Asian stocks rose and the dollar weakened further as traders welcomed more easing of strict Covid containment measures in China that have hammered the world's number-two economy.
The moves helped offset a forecast-busting US jobs report that dented hopes that the Federal Reserve will take a softer approach to hiking interest rates in its battle against inflation.
Investor sentiment has picked up considerably in recent weeks on indications the US central bank will slow down its monetary tightening as price rises appear to be slowing and the economy weakens.
That has come as Chinese leaders take a more pragmatic approach to fighting Covid after recent protests across the country that also called for more political freedoms.
The harsh zero-Covid strategy -- which saw major cities including Beijing and Shanghai face lockdowns for months -- has been blamed for a sharp slowdown in economic growth this year and sent shudders through markets.
The move to reopening helped fuel "market optimism about the tailwinds of a likely acceleration in growth in 2023 for China-sensitive assets", said SPI Asset Management's Stephen Innes.
"Although there have been several local changes to Covid policies, China has yet to shift away from the zero-Covid policy officially. Instead, they are trying to balance the expected reopening surge in Omicron cases against minimising economic and social costs."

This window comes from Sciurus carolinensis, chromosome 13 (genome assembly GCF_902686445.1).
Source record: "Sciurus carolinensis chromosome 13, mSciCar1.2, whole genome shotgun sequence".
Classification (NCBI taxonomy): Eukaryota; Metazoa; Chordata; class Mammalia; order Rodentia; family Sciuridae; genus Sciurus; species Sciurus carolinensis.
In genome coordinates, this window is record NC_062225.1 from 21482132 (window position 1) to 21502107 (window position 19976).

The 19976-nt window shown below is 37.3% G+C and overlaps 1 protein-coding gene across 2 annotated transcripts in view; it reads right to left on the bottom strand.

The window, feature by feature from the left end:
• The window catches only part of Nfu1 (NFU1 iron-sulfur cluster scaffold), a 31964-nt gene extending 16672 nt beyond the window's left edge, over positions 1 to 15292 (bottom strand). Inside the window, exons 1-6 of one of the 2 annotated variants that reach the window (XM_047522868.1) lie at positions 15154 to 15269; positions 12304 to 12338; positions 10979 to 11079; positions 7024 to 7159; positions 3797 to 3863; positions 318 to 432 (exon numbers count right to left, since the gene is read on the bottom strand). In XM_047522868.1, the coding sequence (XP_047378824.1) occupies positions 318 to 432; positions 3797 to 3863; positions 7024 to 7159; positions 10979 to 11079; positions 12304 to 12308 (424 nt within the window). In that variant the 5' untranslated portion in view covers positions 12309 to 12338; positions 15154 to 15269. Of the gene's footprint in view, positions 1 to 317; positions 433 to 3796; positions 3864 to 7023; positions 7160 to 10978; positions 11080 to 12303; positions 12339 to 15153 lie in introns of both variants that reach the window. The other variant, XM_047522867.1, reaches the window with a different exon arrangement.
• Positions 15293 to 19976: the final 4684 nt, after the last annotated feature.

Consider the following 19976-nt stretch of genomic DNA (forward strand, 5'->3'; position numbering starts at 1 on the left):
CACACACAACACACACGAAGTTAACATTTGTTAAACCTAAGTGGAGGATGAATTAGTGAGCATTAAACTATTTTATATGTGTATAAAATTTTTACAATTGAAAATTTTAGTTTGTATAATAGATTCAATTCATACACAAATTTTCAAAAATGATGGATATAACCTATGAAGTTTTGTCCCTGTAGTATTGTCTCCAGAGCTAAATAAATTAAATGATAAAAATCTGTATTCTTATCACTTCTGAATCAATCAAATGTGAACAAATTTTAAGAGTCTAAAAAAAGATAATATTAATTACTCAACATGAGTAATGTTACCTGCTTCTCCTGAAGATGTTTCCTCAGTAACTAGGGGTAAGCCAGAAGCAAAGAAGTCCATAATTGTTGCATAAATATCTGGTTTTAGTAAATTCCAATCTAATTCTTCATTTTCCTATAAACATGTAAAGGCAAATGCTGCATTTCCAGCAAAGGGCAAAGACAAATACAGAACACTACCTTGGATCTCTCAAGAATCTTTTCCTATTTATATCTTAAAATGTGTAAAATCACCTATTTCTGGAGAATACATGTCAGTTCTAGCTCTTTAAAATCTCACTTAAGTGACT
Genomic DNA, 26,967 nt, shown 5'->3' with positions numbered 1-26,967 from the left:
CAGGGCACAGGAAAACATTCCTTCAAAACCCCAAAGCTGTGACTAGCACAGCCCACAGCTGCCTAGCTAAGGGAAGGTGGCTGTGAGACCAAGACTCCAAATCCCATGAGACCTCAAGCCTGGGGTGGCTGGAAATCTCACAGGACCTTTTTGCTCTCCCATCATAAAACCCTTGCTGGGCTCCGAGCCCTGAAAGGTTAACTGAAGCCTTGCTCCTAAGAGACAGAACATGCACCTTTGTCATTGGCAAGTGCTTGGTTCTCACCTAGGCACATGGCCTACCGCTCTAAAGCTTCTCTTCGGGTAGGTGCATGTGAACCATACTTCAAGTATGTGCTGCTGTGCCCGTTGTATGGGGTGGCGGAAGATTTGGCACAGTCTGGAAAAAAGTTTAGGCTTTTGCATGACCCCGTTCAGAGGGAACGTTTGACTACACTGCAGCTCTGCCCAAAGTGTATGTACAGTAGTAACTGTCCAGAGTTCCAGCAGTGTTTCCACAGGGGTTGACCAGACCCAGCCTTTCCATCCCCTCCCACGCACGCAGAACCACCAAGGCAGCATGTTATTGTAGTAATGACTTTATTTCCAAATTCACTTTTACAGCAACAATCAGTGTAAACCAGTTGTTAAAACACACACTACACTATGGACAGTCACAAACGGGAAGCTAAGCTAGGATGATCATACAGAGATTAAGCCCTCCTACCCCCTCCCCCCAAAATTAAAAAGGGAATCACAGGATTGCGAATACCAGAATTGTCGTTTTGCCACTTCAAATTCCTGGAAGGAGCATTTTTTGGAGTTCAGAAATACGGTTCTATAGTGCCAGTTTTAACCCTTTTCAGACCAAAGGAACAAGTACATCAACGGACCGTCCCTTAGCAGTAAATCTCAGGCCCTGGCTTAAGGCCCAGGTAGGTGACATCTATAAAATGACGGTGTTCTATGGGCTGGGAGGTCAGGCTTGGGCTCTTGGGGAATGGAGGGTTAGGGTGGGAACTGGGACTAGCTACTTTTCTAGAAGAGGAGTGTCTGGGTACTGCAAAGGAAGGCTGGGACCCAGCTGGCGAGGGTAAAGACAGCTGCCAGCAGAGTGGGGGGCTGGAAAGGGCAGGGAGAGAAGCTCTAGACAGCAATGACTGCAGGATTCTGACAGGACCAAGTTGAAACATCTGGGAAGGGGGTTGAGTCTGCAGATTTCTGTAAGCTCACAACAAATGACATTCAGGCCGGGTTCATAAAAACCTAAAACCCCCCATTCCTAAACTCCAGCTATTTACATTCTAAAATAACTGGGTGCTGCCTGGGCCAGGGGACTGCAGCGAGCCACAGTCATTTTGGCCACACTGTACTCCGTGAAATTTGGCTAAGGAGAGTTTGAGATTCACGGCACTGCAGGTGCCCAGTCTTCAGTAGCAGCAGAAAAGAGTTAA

The brighter outlook lifted Asian markets with Hong Kong leading the way, jumping more than three percent while Shanghai put on more than one percent.
There were also gains in Tokyo, Sydney, Seoul, Singapore, Taipei and Manila.
The prospect of the world's number-two economy kicking back into gear helped traders overcome data on Friday showing far more jobs than expected were created in the United States in November.
A big jump in wages added to concerns that the economy remained hot, meaning the Fed still had plenty of work to do to get inflation down to its two percent target.
"If next week's consumer price index data stays hot... then our forecast for the Fed funds rate to be raised by 50 basis points each in December and February to hit 4.75-5.00 percent may prove too low," said Mansoor Mohi-uddin, of Bank of Singapore.
"If the Fed instead needs to keep hiking well into 2023 then the near-term outlook for risk assets will remain challenging for investors."
Still, the dollar remained under pressure against its main peers as investors lower their expectations for US borrowing costs.
The reopening of China also lifted oil prices as demand expectations improve, while a decision by OPEC and top producers to not lift output also boosted the commodity.